nLab
homeomorphism

Context

Topology

topology (point-set topology)

see also algebraic topology, functional analysis and homotopy theory

Introduction

Basic concepts

Constructions

Extra stuff, structure, properties

Examples

Basic statements

Theorems

Basic homotopy theory

Theorems

Equality and Equivalence

Contents

Definition

A homeomorphism (also spelt ‘homoeomorphism’ and ‘homœomorphism’ but not ‘homomorphism’) is an isomorphism in the category Top of topological spaces.

That is, a homeomorphism f:XYf : X \to Y is a continuous map of topological spaces such that there is an inverse f 1:YXf^{-1}: Y \to X that is also a continuous map of topological spaces. Equivalently, ff is a bijection between the underlying sets such that both ff and its inverse are continuous.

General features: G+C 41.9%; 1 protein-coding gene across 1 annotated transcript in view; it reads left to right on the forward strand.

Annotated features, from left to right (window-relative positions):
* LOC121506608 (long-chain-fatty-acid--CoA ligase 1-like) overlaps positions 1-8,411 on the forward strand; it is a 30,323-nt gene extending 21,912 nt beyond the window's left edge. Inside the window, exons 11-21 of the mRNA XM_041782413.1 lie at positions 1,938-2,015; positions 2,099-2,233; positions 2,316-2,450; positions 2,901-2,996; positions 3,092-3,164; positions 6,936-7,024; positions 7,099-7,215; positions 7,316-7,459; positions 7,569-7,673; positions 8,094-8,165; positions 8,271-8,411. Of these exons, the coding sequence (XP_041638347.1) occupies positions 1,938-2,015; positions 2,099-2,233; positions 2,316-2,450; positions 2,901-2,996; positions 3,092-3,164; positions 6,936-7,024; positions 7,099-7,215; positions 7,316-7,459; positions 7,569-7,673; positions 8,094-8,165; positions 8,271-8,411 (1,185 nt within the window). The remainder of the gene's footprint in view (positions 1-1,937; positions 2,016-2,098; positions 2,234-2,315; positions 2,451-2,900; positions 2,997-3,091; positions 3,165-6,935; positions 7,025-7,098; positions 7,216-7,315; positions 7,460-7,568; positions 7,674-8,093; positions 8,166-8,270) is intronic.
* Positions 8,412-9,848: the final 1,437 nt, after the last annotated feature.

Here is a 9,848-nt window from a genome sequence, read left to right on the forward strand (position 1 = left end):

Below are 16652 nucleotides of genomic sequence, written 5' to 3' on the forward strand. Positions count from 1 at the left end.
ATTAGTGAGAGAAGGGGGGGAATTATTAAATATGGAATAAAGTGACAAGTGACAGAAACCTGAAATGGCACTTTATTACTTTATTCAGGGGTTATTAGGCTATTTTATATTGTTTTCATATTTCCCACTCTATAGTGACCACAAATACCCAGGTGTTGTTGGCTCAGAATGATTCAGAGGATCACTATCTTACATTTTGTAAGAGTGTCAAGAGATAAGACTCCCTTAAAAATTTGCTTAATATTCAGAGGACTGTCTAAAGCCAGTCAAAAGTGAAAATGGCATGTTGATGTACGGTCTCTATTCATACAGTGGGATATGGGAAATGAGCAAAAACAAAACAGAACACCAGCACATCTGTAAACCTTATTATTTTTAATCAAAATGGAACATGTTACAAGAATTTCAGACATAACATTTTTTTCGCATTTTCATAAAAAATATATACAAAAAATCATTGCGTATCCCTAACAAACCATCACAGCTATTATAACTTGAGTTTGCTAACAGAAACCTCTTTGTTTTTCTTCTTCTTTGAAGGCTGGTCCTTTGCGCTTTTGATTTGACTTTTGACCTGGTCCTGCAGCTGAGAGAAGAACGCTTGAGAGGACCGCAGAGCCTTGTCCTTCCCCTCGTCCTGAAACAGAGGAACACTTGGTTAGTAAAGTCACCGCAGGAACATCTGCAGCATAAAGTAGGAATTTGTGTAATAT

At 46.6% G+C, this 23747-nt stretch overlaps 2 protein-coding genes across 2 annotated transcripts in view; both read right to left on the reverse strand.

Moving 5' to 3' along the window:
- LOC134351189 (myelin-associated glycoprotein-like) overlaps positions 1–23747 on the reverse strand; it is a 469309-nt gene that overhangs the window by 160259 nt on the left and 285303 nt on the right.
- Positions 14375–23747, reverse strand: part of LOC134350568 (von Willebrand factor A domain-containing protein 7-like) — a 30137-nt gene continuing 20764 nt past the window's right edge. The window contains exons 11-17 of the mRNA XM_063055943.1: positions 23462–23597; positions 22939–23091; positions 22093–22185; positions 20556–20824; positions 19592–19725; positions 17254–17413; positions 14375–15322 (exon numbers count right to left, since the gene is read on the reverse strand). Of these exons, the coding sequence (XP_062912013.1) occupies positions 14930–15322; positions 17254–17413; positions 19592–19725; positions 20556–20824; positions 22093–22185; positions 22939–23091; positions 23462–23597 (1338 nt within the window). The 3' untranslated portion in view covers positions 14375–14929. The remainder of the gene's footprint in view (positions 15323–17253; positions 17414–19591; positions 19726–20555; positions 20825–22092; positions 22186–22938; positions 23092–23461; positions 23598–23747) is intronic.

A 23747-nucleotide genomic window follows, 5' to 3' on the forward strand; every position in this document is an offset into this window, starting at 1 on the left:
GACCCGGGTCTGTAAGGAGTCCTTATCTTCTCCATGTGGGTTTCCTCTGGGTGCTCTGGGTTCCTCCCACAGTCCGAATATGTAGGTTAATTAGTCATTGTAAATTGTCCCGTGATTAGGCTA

For more see at Introduction to Topology -- 1 the section Homeomorphisms- 1#Homeomorphisms).

The term ‘homeomorphism’ is also applied to isomorphisms in categories that generalise TopTop, such as the category of convergence spaces and the category of locales.

Counter-examples

Beware that a continous bijection is not necessarily a homeomorphism; that is, TopTop is not a balanced category.

For example exp(2πi())[0,1)S 1\exp(2\pi i(-)) [0,1) \to S^1 is continuous and the underlying function of sets is a bijection, but the inverse function at the level of sets is not continuous.

Revised on April 20, 2017 10:25:11 by Urs Schreiber (46.183.103.8)